Washington, D.C. - Even though they're notorious for fighting with each other, dozens of Democrats and Republicans in Congress have joined forces to create an Anti-Bullying caucus.
More than 40 lawmakers have joined the caucus.
They say they want to draw attention to issues involving kids who experience harassment.
“We understand we should not be putting down each other, exercising power that doesn't diminish another person,” said Democratic Congressman Mike Honda of California, one of the group’s leaders. “I guess it's funny we here in congress would be talking about something like that.”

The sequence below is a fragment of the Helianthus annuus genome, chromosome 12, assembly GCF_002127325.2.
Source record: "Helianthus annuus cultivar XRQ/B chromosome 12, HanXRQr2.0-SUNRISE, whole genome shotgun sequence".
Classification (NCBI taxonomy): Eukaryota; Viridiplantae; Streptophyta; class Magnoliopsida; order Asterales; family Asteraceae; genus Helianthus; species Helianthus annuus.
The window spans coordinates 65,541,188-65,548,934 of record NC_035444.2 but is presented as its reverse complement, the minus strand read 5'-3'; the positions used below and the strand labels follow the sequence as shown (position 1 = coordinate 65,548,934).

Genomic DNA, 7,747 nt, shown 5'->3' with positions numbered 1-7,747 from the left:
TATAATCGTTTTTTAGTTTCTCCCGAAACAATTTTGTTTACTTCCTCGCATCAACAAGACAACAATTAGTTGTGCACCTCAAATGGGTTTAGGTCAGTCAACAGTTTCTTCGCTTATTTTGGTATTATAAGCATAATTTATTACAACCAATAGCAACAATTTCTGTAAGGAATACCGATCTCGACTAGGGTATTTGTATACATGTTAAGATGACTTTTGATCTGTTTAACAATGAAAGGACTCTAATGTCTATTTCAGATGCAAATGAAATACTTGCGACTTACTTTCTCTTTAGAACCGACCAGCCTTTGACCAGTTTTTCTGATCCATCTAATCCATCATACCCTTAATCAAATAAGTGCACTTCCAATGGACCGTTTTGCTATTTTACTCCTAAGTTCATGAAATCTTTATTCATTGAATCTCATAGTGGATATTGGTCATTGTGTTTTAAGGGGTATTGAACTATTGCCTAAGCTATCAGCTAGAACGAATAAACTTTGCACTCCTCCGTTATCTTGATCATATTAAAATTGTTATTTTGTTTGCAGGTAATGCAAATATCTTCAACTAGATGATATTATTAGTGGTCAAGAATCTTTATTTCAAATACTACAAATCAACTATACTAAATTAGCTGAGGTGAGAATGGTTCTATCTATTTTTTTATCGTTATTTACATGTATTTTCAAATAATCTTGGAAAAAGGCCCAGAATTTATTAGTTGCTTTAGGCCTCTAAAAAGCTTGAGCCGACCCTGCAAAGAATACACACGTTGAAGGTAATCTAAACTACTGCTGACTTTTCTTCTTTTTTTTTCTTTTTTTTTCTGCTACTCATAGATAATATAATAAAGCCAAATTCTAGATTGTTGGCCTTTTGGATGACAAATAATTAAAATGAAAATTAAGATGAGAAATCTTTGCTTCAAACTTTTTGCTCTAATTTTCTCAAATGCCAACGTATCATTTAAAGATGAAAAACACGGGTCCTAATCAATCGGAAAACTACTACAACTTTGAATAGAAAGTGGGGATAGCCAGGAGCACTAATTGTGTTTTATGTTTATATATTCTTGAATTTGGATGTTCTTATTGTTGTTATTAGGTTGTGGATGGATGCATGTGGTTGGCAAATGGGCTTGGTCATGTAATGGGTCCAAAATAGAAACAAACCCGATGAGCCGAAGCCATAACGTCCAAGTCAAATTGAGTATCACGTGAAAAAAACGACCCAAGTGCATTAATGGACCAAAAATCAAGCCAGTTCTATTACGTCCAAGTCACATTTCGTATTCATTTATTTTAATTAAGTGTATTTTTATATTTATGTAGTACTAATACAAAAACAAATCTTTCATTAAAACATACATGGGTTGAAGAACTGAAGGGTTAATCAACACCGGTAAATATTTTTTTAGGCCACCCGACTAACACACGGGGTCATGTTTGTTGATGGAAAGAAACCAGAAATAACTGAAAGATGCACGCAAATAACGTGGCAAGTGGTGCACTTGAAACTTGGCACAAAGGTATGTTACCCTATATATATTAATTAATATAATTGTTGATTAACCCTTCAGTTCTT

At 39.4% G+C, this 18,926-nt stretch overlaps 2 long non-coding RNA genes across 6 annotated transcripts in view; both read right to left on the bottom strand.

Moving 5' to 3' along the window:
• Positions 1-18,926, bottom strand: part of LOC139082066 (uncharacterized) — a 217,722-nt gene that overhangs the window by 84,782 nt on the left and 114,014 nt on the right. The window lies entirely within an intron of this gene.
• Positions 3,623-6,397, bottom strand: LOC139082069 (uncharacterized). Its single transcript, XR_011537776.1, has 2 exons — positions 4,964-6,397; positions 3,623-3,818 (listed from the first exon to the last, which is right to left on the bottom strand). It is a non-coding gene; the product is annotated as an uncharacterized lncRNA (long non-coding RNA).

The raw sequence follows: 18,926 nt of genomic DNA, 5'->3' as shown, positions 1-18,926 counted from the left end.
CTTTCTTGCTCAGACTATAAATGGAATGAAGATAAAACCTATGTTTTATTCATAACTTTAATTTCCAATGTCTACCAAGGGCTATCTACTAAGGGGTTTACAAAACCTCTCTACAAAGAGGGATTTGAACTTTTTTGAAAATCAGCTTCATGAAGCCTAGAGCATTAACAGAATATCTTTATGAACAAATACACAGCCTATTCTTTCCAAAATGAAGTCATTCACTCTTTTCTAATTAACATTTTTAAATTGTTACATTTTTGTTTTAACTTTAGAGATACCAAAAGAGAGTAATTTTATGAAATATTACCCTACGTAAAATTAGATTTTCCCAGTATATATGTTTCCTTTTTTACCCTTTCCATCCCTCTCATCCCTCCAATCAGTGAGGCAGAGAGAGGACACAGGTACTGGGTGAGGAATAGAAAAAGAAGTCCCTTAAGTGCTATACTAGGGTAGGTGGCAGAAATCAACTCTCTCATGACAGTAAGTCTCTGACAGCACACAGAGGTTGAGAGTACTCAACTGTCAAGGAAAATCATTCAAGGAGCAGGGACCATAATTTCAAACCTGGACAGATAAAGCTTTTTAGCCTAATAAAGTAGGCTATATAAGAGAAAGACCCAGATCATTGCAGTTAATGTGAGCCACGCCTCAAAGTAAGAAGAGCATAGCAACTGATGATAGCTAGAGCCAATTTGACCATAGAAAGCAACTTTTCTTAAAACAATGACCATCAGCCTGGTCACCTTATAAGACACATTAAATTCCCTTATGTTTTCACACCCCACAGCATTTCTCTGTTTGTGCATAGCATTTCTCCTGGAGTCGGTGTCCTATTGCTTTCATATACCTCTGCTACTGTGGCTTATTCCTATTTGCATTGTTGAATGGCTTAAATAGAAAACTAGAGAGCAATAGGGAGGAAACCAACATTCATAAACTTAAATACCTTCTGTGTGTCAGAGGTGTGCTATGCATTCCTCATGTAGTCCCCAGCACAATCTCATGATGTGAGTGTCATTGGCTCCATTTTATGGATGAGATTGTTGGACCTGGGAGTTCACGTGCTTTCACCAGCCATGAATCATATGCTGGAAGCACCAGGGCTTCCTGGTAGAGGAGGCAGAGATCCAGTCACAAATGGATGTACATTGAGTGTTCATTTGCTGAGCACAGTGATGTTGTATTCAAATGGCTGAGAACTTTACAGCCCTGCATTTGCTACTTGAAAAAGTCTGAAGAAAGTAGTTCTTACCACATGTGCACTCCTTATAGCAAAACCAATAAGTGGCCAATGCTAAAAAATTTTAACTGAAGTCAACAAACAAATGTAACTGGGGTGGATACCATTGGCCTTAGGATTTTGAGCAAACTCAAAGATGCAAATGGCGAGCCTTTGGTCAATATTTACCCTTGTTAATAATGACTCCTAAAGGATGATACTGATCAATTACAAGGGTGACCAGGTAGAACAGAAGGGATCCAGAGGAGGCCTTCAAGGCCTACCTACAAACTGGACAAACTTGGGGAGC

Honda says he was bullied as a young Japanese-American during World War Two.
Oklahoma has an anti-bullying law that requires school boards to have a written policy in place that addresses bullying.
An anti-bullying measure that would have require teachers and school administrators to take training courses on how to recognize bullying stalled out in the State Senate.
Part of a 2010 documentary called “Bully” tells the story of a 6th grader from Perkins, Oklahoma named Ty Smalley, who committed suicide because of his problems with being bullied.